One of my favorite things about this series (and any great comedy, really) is that the characters don’t realize how what they’re doing and saying is funny. For instance, when Excel comes up with crazy conspiracy theories, she does it with a straight face, truly believing that ridiculous Illuminati garble makes more sense than the notion that she could have brought something negative upon herself. Too often writers fall into the trap of letting their characters in on the joke, which almost always severely reduces the effect of the humor. And while the dialogue is witty to a fault, it never feels like it’s trying too hard to be “smart”, it flows very naturally throughout. It’s difficult to explain, but Rikdo just understands the inner workings of comedy. The timing is always spot on, and every volume contains at least a few very subtle jokes that require multiple passes to grasp – a little reward for the dedicated reader.
As for the art, it starts out fairly basic, but the later volumes are very nice to look at. The progression from the first book to the final one is almost seamless when you’re reading it, but it’s changed and developed a lot since 1996. As of today, Rikdo’s style is awesome and unmistakeable, seemingly taking heavy inspiration from both eastern and western comics/cartoons. He also draws some of the best facial expressions I’ve ever seen; sometimes the artwork makes me laugh even harder than the dialogue.
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Admittedly, Excel Saga is a slow burn, so not all of this is evident from the get-go. The first chapter in particular is a poor indicator of the excellence to come, meaning the free sample provided on Viz’s digital manga service may, unfortunately, do more to drive people away from the series than draw them to it. It’s not until a few volumes in (#5 for most people) that you’re likely to get hooked, but if you’re like me, you certainly will. That said, the first couple of books are actually much funnier after you’ve read the later ones, so while they may seem a bit slow or ordinary the first time through, they’re quite good in hindsight.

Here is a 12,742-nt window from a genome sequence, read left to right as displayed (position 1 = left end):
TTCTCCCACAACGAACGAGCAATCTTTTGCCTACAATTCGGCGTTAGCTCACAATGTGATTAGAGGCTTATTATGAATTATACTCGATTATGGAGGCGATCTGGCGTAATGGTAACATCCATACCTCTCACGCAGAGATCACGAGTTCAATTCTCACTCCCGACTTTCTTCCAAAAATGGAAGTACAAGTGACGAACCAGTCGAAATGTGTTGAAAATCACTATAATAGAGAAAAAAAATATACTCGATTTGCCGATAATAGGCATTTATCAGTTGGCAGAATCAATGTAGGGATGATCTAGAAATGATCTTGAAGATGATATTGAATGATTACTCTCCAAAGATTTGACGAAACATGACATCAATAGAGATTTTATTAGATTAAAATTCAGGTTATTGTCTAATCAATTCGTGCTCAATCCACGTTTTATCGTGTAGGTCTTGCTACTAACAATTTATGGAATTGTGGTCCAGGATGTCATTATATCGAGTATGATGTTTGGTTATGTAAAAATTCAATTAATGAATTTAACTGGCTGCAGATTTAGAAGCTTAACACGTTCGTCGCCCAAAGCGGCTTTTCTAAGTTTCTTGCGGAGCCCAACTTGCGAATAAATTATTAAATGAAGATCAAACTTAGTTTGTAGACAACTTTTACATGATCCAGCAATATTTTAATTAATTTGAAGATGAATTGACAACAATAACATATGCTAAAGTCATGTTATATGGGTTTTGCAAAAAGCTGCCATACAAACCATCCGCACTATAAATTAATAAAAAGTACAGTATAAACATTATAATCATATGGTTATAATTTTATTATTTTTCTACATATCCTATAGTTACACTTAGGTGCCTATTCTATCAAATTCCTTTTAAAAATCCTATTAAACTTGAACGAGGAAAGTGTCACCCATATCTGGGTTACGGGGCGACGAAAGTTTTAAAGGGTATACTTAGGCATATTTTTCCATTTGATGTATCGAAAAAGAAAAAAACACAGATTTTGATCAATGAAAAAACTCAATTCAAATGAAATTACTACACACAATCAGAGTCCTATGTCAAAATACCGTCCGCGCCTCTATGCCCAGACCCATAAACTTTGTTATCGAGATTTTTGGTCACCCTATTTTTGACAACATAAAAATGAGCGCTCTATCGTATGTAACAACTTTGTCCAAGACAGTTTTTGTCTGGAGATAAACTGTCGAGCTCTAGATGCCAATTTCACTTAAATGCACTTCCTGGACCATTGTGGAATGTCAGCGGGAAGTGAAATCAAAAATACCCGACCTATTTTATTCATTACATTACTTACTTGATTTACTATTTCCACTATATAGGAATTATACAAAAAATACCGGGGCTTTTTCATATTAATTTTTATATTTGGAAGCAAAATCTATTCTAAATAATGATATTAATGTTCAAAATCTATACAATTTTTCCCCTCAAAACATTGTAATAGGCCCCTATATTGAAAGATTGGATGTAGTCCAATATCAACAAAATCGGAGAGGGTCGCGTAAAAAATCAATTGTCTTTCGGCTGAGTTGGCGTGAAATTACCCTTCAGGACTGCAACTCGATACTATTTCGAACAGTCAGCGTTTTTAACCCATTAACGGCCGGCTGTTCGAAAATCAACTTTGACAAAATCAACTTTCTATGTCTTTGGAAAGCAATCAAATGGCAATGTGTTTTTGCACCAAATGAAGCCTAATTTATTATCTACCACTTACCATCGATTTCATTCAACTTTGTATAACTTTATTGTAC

Excel Saga is hilarious, attractive, and unique. It has all the makings of a comic that could be – and should be – hugely popular, but it’s doomed to wallow in obscurity forever because of the circumstances surrounding its release outside of Japan. Sure, the story can be unintelligible at times if you aren’t willing to re-read previous volumes before jumping into the newest one, and the humor does fall flat on the rare occasion that it delves into more stereotypical gag manga territory, but it’s something I wish everyone would read, and I know no one does.
You can buy digital copies of volumes 1-19 (as of the time of this writing) here: http://www.vizmanga.com/excel-saga (woo, third time linking this!)
Volumes 1-24 also exist in print, though good luck finding a copy of 7 or 8 that isn’t overpriced.
Volume 25 will be released on April 9th, presumably both print and digital.
EDIT: It seems that Viz may have decided to drop the license for Excel Saga immediately after releasing the 27th and final volume. Because of this, the digital releases can no longer be purchased from Viz Manga, and the series is now difficult to get into once again.